[Rubyinstaller-devel] Migrate to GCC as soon as possible?
luislavena at gmail.com
Sun Nov 30 09:13:39 EST 2008
On Sun, Nov 30, 2008 at 5:10 AM, Joao Pedrosa <joaopedrosa at gmail.com> wrote:
>> Yes, rubyinstaller bugs should be fixed soon. Been focusing energy in
>> the new scripts and some helpers to solve the issues of several
> BTW. Being the Ruby Installer a rather special kind of software
> building/installing, would not it be better to keep everything in Ruby
> itself so it could more easily be understood by everyday's programmer
> than to use Rake to its fullest which might be a little beyond potential
> contributor's skills?
Indeed the project started as pure-ruby driving the ruby build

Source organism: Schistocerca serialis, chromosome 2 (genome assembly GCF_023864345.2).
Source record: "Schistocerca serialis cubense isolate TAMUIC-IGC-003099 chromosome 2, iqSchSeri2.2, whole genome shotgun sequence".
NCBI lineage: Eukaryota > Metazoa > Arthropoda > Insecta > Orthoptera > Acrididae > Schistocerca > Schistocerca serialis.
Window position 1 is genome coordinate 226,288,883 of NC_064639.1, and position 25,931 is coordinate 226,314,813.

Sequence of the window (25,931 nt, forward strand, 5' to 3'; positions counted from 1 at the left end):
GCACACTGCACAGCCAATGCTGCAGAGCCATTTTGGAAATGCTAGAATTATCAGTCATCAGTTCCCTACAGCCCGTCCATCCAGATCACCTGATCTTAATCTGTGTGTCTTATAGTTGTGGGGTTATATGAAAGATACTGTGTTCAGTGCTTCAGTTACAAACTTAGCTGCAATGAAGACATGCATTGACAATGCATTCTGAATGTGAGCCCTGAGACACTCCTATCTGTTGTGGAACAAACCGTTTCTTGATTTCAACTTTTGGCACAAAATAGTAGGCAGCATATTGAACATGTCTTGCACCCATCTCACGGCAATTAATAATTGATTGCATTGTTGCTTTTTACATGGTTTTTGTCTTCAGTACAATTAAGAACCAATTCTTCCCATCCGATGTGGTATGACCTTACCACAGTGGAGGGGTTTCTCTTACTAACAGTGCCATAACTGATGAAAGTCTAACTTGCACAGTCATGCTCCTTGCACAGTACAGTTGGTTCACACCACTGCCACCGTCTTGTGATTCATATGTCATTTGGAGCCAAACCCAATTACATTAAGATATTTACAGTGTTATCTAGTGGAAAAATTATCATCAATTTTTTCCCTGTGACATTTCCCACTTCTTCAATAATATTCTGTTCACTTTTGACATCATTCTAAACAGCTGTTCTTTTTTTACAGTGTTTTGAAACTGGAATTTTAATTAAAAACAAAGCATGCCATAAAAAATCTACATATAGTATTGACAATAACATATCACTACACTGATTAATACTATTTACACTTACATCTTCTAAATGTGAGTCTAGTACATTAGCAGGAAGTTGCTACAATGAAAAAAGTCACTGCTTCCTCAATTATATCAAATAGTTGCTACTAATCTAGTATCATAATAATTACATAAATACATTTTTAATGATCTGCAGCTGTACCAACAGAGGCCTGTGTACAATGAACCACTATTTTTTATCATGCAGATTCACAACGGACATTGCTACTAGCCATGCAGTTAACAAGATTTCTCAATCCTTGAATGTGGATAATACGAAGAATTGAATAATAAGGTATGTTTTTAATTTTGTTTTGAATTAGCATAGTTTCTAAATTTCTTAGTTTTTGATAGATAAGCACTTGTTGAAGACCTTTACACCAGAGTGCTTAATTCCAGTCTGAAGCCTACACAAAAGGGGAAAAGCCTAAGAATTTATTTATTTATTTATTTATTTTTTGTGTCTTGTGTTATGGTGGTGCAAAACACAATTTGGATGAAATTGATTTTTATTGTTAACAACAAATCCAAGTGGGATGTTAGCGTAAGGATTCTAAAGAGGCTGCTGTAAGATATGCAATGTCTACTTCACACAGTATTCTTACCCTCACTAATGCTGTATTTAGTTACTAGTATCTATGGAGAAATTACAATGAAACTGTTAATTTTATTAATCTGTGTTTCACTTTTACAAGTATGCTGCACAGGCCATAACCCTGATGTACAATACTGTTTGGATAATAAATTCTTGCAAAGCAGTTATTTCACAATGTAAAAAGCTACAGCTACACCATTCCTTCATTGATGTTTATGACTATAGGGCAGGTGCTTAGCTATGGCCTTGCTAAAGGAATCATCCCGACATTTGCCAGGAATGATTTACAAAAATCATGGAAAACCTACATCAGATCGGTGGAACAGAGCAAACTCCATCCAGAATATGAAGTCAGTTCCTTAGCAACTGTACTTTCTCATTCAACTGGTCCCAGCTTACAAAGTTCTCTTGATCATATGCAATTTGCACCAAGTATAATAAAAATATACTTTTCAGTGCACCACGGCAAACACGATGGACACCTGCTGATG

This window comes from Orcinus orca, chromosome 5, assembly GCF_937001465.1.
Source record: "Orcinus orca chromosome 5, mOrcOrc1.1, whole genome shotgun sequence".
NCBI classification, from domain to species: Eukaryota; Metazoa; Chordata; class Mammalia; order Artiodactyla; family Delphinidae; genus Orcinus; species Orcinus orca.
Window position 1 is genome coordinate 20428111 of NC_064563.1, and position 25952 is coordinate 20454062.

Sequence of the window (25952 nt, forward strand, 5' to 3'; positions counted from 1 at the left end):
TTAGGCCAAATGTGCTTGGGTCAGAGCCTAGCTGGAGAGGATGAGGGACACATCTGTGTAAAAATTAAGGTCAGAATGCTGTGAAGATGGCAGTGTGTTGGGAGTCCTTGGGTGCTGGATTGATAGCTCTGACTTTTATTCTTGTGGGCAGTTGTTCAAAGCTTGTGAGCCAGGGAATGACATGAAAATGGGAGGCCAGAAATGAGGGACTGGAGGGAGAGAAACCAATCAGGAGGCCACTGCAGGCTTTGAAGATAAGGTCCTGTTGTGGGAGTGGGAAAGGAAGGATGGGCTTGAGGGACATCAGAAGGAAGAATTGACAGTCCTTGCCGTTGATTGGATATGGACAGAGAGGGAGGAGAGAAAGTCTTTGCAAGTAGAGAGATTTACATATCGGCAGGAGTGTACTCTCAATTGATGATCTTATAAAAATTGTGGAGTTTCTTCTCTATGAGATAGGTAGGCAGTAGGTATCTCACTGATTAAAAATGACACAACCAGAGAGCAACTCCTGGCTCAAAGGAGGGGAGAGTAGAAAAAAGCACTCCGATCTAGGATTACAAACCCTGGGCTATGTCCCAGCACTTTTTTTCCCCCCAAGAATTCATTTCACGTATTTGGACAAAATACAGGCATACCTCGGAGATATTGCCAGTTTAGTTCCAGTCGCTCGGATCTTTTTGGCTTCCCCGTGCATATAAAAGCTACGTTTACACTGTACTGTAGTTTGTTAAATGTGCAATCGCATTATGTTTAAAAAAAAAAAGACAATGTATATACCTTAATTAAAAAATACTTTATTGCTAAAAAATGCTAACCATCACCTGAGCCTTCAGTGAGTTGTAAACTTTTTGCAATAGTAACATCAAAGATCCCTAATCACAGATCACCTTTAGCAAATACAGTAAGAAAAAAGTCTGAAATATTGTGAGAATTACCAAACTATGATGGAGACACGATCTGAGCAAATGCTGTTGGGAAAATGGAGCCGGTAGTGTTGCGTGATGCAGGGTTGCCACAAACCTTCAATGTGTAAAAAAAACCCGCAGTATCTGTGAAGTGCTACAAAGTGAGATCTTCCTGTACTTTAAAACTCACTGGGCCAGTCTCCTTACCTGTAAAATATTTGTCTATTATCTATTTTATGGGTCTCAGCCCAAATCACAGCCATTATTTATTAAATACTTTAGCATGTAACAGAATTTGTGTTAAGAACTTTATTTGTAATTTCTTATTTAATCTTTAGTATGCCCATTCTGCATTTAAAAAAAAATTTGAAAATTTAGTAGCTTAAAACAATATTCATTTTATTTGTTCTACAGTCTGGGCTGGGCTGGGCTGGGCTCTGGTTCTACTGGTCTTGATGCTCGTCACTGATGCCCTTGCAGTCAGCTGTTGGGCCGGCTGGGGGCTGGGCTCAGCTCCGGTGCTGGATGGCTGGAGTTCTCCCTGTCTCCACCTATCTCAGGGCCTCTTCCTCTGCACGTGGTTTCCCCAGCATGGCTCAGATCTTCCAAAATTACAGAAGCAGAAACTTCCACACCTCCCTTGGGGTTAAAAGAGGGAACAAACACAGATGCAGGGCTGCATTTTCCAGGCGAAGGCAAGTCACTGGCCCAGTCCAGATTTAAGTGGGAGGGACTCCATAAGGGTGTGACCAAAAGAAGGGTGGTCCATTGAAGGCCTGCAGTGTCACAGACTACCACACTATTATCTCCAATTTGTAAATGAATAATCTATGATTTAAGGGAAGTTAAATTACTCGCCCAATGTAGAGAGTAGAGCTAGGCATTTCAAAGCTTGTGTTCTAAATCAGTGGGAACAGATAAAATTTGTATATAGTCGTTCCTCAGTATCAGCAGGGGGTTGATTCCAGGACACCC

process, which included download of source files and even unpacking
those without external dependencies, but not as custom scripts.
Instead is driven by Rake.
AFAIK Rake is the best tool for the job. Other projects created a
specific DSL that generates the needed Rake tasks. Reinventing the
wheel is out of question.
What we found is that using current implementation, building multiple
versions of ruby or the tools Ruby depends on (which are more than 10)
get's complicated and messy.
You can confirm this statement looking at the recipes on github repository:
The DSL been working on add a better designed layer on top of it,
taking in consideration the issues we found with current one.
> It's not as if there is lots of people willing to even try it, let
> alone to put into
> it the energy required to understand it. I know that Rake doesn't look
> that scary, and it might even be handy... I just fear that in the long run it
> might be a waste and make the installer harder to integrate with or understand.
One of the things that made me decide step back and look at this new
DSL on top of Rake is lower the entry point to users.